'Crude' documentary explores Ecuador versus Chevron case
"Crude" sounds like the standard "this is an outrage" environmental degradation documentary, the latest in a line that includes "An Inconvenient Truth" and films about the death of the ocean, the evaporation of water, the murder of dolphins, even the disintegration of dirt. "Crude" fits that bill, but it is something considerably more interesting as well, writes Kenneth Turan.
The outrage in question is the subject of a class-action suit filed by 30,000 citizens of Ecuador against Chevron, the world's fifth-largest corporation, alleging that 18 billion gallons of toxic waste-water were dumped into the Amazon between 1972 and 1990, fatally poisoning the land and water and sickening inhabitants. The lawsuit, with a potential cost to Chevron of $27 billion, has been going on for so long, 16 years and counting, that the original American oil company in Ecuador, Texaco, was acquired by Chevron and no longer exists.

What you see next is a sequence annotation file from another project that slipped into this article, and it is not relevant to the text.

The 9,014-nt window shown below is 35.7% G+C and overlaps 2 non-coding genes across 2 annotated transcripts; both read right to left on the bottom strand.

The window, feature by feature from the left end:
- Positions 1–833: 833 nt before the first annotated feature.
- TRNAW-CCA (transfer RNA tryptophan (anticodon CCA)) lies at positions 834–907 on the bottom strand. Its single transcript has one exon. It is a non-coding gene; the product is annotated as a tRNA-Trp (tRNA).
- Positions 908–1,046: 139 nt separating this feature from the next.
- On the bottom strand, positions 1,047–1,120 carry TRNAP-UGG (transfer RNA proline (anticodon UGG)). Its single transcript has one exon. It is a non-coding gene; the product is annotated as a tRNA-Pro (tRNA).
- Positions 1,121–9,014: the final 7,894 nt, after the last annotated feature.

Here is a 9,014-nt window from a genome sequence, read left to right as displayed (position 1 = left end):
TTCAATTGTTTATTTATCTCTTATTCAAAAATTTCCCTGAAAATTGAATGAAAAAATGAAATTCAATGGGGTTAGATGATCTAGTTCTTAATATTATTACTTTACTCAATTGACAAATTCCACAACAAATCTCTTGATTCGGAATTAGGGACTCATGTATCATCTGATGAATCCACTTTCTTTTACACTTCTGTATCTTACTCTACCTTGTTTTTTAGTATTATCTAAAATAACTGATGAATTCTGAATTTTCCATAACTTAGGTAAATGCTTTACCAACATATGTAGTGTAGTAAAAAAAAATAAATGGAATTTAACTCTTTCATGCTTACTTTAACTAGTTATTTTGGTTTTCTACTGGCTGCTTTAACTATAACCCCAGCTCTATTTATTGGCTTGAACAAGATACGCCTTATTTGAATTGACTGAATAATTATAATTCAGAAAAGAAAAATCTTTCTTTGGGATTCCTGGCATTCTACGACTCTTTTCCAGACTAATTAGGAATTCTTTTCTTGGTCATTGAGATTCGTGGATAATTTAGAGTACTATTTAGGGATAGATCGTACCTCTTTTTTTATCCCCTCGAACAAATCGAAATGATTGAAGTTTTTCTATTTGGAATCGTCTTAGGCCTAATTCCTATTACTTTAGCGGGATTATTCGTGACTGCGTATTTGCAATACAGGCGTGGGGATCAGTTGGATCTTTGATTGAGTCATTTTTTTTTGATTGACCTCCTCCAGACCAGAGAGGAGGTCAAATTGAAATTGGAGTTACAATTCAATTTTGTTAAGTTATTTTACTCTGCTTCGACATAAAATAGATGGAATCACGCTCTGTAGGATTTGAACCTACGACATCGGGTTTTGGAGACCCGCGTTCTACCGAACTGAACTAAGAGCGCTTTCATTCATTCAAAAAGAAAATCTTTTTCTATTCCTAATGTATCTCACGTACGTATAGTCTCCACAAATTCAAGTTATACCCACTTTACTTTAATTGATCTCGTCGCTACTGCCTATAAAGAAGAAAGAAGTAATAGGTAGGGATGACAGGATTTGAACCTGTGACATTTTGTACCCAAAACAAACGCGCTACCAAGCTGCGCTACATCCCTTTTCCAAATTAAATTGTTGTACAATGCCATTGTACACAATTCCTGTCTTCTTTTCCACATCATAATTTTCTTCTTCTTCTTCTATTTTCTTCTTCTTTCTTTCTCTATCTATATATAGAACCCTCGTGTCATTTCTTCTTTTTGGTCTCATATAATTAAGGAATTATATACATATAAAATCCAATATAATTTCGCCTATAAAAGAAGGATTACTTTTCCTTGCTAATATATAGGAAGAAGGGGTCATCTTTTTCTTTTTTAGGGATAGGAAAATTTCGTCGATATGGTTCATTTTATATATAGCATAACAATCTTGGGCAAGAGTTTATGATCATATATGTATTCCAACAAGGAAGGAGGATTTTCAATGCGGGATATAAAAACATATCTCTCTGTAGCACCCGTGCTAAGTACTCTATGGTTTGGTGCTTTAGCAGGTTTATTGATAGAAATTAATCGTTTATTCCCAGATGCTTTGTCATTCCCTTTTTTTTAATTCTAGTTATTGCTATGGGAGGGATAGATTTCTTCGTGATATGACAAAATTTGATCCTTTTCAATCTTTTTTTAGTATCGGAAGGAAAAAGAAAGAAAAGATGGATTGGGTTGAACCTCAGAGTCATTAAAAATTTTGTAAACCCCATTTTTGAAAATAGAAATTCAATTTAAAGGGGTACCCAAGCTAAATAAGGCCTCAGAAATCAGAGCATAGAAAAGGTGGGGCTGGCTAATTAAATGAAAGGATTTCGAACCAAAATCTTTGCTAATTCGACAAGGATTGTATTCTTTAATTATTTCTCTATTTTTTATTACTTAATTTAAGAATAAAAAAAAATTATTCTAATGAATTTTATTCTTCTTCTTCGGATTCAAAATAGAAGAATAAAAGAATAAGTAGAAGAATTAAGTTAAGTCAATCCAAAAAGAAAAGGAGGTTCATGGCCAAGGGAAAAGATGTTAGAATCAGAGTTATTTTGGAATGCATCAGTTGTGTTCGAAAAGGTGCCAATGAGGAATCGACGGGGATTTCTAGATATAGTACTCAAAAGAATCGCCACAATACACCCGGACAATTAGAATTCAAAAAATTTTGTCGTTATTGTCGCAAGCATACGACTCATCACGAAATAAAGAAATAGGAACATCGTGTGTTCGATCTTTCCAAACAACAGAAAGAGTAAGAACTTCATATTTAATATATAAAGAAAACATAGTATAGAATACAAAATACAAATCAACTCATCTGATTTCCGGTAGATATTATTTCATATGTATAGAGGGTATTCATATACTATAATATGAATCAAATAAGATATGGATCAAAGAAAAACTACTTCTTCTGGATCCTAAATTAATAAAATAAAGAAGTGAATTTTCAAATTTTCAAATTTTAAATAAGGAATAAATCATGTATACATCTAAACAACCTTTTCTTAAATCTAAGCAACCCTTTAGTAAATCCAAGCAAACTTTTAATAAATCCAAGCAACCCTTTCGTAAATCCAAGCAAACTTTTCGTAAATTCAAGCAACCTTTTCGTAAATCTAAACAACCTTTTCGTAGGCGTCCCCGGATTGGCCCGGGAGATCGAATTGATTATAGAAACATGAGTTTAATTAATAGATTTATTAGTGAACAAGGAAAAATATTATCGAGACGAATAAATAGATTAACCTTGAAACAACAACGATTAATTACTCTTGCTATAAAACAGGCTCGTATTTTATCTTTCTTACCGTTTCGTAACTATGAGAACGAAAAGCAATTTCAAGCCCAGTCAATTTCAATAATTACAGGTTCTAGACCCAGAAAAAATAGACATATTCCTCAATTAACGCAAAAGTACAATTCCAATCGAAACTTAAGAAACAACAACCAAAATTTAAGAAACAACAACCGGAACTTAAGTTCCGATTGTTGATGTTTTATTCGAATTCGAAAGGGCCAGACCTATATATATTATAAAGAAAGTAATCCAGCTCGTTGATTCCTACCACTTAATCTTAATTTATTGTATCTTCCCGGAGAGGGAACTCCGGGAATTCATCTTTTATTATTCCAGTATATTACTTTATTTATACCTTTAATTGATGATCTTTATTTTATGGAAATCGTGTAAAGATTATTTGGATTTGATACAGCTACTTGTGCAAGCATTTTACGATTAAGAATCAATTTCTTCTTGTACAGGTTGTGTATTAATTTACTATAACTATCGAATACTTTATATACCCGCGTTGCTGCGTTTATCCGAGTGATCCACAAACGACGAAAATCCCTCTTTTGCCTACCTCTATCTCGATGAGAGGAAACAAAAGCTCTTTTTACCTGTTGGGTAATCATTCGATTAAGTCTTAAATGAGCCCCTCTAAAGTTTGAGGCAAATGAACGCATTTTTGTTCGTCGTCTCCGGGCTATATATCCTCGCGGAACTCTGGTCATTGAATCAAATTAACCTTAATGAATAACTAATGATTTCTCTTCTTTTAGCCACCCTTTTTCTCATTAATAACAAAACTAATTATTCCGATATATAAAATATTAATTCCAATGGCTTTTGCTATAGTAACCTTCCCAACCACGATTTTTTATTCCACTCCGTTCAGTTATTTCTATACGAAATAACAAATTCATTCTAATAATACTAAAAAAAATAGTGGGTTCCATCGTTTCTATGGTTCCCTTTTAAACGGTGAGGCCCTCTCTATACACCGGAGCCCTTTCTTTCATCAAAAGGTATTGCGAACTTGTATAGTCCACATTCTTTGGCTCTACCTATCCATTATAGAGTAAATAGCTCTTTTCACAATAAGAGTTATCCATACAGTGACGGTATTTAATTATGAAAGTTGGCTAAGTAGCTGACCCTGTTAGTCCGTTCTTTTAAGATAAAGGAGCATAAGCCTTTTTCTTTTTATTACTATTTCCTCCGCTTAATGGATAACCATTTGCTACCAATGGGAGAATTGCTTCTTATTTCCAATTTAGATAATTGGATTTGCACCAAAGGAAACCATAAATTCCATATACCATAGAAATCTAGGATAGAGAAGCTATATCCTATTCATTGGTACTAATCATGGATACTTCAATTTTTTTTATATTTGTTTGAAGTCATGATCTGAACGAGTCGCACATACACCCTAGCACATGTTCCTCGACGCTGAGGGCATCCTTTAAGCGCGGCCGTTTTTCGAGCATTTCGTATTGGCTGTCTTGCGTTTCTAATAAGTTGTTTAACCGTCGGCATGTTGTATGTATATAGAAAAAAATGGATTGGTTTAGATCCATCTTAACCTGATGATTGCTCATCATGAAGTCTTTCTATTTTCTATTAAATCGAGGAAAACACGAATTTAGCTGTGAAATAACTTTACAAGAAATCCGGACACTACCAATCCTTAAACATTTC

Director Joe Berlinger ("Brother's Keeper," "Metallica") has been working on "Crude" for three years, and though he feared he was coming too late to the story, a verdict is still not in sight. Having all that time to explore the situation has paid off for Berlinger, enabling him to gain the confidence of his subjects and show us situations that ordinarily would not be open to outsiders.
-- Deborah Bonello in Mexico City
Video: The official "Crude" trailer.